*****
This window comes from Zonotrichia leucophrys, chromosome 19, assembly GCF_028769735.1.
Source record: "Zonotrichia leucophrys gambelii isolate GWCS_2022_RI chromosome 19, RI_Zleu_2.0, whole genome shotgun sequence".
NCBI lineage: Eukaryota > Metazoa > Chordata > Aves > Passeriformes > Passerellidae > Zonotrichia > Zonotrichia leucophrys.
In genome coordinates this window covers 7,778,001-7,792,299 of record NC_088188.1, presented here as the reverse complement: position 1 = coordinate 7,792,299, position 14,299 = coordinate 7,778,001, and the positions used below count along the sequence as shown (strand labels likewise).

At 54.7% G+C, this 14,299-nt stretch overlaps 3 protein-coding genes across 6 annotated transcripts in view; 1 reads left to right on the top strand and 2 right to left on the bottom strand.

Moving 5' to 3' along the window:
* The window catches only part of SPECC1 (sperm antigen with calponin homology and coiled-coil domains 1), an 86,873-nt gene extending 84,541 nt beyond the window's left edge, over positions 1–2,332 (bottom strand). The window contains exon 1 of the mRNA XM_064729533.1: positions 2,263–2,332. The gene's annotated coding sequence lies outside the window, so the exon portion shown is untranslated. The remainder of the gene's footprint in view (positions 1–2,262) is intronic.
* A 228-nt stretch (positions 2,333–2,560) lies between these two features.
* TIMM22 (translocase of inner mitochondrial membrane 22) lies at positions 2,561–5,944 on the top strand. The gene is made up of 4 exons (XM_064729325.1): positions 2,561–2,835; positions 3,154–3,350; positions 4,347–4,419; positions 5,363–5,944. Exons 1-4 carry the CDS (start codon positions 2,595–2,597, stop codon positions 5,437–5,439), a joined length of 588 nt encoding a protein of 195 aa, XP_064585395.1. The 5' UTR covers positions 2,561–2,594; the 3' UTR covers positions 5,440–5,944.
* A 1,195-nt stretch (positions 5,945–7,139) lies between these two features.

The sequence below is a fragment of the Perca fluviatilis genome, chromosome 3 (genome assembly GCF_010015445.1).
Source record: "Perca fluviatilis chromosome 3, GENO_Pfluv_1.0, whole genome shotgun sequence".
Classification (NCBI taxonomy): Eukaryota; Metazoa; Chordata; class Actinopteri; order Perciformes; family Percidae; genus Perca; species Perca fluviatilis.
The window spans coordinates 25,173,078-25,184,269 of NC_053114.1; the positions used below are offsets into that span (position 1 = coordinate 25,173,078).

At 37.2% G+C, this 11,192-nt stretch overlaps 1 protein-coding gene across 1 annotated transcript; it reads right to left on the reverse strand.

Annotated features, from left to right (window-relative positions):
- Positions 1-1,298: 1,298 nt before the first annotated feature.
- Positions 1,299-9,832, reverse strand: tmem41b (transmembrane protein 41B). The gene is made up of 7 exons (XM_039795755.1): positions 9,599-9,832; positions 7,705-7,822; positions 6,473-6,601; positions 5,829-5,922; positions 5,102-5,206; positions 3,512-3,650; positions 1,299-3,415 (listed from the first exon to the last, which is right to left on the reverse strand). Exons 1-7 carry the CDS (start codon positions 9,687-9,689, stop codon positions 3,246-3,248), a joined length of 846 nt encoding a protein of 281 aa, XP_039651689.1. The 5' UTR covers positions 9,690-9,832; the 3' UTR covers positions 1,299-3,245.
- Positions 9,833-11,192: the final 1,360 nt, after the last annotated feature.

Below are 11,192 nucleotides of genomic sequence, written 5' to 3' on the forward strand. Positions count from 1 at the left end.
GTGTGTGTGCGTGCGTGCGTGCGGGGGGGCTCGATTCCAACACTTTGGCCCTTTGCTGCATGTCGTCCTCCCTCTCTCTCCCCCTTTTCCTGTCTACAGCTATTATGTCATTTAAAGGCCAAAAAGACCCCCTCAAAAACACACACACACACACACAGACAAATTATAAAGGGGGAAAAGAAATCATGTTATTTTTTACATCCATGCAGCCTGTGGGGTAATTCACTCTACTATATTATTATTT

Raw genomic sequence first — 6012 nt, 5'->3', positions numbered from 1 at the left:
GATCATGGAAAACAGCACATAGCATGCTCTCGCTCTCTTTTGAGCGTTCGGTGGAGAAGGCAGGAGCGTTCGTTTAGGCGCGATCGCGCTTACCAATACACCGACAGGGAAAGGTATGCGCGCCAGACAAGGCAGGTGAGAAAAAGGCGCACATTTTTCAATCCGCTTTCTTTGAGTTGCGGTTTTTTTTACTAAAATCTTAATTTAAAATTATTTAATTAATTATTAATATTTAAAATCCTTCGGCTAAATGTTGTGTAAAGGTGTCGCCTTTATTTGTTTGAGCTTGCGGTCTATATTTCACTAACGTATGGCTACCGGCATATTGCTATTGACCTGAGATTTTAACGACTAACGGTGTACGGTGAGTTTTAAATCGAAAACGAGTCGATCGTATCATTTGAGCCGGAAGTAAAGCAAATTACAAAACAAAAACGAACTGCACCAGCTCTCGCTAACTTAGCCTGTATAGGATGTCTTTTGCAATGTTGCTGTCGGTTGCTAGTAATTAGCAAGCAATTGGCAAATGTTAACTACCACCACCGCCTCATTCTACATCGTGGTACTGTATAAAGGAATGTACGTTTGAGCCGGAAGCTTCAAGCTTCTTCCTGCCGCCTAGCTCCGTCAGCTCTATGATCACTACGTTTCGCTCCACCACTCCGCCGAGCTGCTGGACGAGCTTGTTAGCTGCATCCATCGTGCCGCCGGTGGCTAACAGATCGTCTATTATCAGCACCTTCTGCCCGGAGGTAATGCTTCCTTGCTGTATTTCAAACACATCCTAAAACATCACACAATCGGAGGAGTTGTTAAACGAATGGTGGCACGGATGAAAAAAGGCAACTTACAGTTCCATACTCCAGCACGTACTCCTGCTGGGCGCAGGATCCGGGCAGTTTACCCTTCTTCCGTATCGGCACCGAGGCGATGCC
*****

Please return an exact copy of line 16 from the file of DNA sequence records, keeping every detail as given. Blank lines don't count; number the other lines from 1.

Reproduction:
Annotated features, from left to right (window-relative positions):